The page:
Despite all these problems, recourse to the ICC remains a valuable trump card in the PA thin deck, and playing it might begin to change the balance of forces bearing on the conflict that has for decades now denied the Palestinian people their basic rights under international law. If this should happen, it would also be a great challenge to and opportunity for the ICC finally to override the geopolitical veto that has so far kept criminal accountability within the tight circle of ‘victors’ justice’ and hence only accorded the peoples of the world a very power-laden and biased experience of justice.

Is media just another word for control?

http://johnpilger.com/articles/is-media-just-another-word-for-control

Is media just another word for control?

by John Pilger, 2 January 2014
 
A recent poll asked people in Britain how many Iraqis had been killed as a result of the invasion of Iraq in 2003. The answers they gave were shocking. A majority said that fewer than 10,000 had been killed. Scientific studies report that up to a million Iraqi men, women and children died in an inferno lit by the British government and its ally in Washington. That’s the equivalent of the genocide in Rwanda. And the carnage goes on. Relentlessly.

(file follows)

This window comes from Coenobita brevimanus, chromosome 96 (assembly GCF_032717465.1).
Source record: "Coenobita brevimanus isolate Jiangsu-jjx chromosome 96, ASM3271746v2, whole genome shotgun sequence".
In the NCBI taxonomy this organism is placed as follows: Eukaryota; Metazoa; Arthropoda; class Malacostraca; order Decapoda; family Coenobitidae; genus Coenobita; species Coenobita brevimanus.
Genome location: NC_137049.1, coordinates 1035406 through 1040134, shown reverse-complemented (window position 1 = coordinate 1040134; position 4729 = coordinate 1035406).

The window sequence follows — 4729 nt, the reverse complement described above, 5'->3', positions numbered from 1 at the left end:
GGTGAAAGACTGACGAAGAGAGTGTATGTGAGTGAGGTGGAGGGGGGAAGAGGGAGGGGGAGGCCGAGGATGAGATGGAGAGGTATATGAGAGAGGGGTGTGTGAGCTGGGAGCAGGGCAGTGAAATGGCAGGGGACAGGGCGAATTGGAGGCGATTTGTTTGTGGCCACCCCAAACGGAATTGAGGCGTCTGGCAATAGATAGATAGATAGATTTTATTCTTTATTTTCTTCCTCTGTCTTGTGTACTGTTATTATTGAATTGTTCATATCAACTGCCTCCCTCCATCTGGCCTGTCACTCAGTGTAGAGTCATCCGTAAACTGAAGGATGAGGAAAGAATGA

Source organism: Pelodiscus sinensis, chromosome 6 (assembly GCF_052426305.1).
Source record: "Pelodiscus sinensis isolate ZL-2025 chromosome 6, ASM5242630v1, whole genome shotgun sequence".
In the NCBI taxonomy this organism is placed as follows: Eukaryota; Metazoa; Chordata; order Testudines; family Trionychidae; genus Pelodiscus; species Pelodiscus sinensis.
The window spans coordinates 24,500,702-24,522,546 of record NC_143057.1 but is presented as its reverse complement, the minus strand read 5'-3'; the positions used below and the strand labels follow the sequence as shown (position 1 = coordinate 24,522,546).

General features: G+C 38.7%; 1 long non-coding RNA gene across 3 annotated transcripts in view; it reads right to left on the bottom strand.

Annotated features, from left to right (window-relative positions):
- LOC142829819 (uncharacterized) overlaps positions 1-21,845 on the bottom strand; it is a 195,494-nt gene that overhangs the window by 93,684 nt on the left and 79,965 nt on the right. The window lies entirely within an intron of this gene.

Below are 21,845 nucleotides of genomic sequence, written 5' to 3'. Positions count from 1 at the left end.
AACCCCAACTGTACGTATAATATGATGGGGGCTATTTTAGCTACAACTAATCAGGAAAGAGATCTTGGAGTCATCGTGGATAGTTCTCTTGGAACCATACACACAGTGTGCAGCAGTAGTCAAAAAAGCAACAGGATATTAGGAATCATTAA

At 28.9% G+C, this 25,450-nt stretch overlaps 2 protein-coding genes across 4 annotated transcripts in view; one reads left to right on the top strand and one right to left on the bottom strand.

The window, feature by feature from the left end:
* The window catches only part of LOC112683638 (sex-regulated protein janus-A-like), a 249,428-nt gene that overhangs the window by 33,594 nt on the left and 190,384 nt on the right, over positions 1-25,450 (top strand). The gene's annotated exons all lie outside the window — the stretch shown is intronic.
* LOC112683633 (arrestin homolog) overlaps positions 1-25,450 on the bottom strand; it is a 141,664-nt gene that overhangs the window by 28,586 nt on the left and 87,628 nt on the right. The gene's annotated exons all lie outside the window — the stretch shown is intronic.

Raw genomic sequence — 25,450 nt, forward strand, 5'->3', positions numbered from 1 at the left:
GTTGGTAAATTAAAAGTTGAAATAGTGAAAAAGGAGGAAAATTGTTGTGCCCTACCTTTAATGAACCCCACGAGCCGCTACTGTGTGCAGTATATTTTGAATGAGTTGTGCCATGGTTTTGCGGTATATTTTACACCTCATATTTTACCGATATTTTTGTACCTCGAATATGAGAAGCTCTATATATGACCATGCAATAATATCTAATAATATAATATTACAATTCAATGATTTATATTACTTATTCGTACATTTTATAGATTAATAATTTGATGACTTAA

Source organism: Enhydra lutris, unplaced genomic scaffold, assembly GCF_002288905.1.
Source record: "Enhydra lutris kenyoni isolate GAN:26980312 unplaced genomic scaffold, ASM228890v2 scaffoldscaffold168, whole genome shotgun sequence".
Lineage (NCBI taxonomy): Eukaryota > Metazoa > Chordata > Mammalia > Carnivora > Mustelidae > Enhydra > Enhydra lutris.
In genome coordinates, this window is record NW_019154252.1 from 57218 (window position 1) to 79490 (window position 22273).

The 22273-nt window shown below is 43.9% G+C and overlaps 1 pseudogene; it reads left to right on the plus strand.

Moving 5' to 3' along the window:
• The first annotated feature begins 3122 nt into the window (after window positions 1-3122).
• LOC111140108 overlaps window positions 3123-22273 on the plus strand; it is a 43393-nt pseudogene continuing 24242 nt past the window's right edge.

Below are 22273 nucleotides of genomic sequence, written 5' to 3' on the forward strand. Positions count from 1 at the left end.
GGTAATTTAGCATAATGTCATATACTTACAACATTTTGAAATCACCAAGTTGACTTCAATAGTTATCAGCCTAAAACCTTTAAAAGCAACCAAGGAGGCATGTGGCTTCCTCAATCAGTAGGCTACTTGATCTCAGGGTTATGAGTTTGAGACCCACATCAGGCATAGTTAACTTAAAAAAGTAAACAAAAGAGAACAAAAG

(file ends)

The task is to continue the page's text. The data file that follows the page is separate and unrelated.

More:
What this reveals is how we in Britain have been misled by those whose job is to keep the record straight. The American writer and academic Edward Herman calls this ‘normalising the unthinkable’. He describes two types of victims in the world of news: ‘worthy victims’ and ‘unworthy victims’. ‘Worthy victims’ are those who suffer at the hands of our enemies: the likes of Assad, Qadaffi, Saddam Hussein. ‘Worthy victims’ qualify for what we call ‘humanitarian intervention’. ‘Unworthy victims’ are those who get in the way of our punitive might and that of the ‘good dictators’ we employ. Saddam Hussein was once a ‘good dictator’ but he got uppity and disobedient and was relegated to ‘bad dictator’.
 
In Indonesia, General Suharto was a ‘good dictator’, regardless of his slaughter of perhaps a million people, aided by the governments of Britain and America. He also wiped out a third of the population of East Timor with the help of British fighter aircraft and British machine guns. Suharto was even welcomed to London by the Queen and when he died peacefully in his bed, he was lauded as enlightened, a moderniser, one of us. Unlike Saddam Hussein, he never got uppity.